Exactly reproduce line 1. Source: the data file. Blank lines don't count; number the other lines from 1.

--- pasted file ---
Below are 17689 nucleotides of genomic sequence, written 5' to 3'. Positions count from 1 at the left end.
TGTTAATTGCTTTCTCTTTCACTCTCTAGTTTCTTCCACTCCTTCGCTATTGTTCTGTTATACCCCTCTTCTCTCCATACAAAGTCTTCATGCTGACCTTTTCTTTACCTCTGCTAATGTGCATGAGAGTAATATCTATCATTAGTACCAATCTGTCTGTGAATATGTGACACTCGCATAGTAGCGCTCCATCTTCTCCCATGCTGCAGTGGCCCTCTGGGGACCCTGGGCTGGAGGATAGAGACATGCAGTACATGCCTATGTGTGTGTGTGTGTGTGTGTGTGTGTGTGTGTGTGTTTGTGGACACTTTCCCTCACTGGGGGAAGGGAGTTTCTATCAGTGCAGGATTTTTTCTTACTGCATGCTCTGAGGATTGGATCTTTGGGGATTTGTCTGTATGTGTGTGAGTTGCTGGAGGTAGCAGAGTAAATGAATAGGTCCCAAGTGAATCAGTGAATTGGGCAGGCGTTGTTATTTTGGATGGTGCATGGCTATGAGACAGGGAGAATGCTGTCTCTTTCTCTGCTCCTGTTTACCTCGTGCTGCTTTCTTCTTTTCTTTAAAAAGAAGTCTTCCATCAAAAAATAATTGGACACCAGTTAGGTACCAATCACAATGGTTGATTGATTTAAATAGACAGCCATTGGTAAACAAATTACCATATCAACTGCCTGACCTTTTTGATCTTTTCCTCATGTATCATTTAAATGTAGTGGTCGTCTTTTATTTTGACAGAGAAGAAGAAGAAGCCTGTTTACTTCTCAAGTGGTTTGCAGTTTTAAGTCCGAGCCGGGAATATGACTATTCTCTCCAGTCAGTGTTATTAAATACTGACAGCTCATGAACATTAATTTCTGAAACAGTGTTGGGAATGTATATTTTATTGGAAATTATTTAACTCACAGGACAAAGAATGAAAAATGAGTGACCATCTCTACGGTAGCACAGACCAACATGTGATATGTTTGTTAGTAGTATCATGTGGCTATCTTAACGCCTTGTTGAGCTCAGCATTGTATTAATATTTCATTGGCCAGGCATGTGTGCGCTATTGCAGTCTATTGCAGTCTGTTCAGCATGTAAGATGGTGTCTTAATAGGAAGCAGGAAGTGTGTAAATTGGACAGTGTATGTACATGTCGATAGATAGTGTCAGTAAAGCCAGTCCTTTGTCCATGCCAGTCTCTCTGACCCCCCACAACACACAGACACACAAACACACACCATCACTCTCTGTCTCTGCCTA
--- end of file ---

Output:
Below are 17689 nucleotides of genomic sequence, written 5' to 3'. Positions count from 1 at the left end.